Dr. Greg Cajete is a Native American educator whose work is dedicated to honoring the foundations of indigenous knowledge in education. Dr. Cajete is a Tewa Indian from Santa Clara Pueblo, New Mexico. He has served as a New Mexico Humanities scholar in ethno botany of Northern New Mexico and as a member of the New Mexico Arts Commission. Dr. Cajete has authored five books: Look to the Mountain: An Ecology of Indigenous Education, (Kivaki Press, 1994); Ignite the Sparkle: An Indigenous Science Education Curriculum Model, (Kivaki Press, 1999); Spirit of the Game: Indigenous Wellsprings (2004) , A People’s Ecology: Explorations in Sustainable Living, and Native Science: Natural Laws of Interdependence (Clearlight Publishers, 1999 and 2000).

Agnes Chavez is a new media artist and educator and co-director of The Paseo, working at the intersection of art, science, technology and social practice. She partners with scientists and programmers to explore our relationship to nature and technology through data visualization, sound and projections. Her recent installation, Origination Point, visualized the origins of matter and the Higgs Field, informed by a research stay at the ATLAS Experiment at CERN in 2015. Agnes is Co-Director of The PASEO, the outdoor participatory arts festival which brings projection, performance and installation art to the streets of Taos, New Mexico. In 2009 she founded the STEMarts Lab, which empowers youth through STEAM workshops that integrate science, technology and new media arts through social practice.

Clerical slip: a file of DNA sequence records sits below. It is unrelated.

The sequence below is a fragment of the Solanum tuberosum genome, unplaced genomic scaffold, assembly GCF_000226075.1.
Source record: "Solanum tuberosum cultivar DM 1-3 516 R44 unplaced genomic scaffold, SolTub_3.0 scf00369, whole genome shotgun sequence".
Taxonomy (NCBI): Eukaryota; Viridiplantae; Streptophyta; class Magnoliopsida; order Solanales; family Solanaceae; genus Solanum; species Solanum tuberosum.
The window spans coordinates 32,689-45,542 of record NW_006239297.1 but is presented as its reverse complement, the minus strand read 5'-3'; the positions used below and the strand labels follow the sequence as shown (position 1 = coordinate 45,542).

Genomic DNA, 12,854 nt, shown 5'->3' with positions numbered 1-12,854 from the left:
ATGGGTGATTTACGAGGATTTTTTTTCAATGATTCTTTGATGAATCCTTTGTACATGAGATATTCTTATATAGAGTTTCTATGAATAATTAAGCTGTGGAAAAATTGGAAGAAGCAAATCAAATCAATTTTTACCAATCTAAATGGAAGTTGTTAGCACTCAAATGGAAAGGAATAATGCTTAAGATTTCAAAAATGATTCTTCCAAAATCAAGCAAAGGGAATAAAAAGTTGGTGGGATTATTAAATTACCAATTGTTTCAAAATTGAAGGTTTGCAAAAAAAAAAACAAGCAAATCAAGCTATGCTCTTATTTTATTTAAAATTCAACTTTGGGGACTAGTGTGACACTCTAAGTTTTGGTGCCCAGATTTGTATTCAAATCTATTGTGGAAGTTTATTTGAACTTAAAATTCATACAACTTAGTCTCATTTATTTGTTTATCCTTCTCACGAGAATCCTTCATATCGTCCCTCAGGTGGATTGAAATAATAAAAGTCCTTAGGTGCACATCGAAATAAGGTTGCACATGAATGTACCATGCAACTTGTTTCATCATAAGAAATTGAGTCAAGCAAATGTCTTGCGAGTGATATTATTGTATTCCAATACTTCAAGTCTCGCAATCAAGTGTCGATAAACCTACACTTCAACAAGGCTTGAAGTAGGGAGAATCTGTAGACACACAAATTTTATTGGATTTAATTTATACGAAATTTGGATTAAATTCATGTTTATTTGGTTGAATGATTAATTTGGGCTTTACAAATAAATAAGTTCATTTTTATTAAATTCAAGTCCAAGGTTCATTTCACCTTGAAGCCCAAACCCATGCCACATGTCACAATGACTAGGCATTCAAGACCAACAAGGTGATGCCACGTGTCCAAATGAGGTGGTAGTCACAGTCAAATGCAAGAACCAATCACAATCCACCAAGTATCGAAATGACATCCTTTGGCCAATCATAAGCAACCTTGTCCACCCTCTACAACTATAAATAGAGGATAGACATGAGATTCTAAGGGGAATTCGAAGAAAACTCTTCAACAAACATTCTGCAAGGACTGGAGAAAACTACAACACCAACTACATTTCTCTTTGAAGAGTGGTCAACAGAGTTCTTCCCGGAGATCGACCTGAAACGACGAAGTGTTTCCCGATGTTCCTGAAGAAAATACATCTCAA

Megan Bowers Avina Is a nationally award-winning photojournalist and artist who has lived in Taos for over 20 years. Avina is the Art’s Curriculum Coordinator at the Taos Integrated School of the Arts and fourth grade teacher. Avina strives to create a classroom atmosphere of real world issues to inspire her students to become critical thinkers and instruments of positive change in their community/world. Avina is a graduate of Parsons School of Design and is currently obtaining her Masters of Fine Arts at UNM. Avina is ecstatic to have joined forces with Chavez in bringing an amazing curriculum to the students at the Taos Integrated School of the Arts.

Thanks to sponsors TISA and a grant from the Martin Foundation, ATLAS Experiment at CERN, Harwood Museum of The Arts, Taos Youth and Family Center and Northern New Mexico Community College.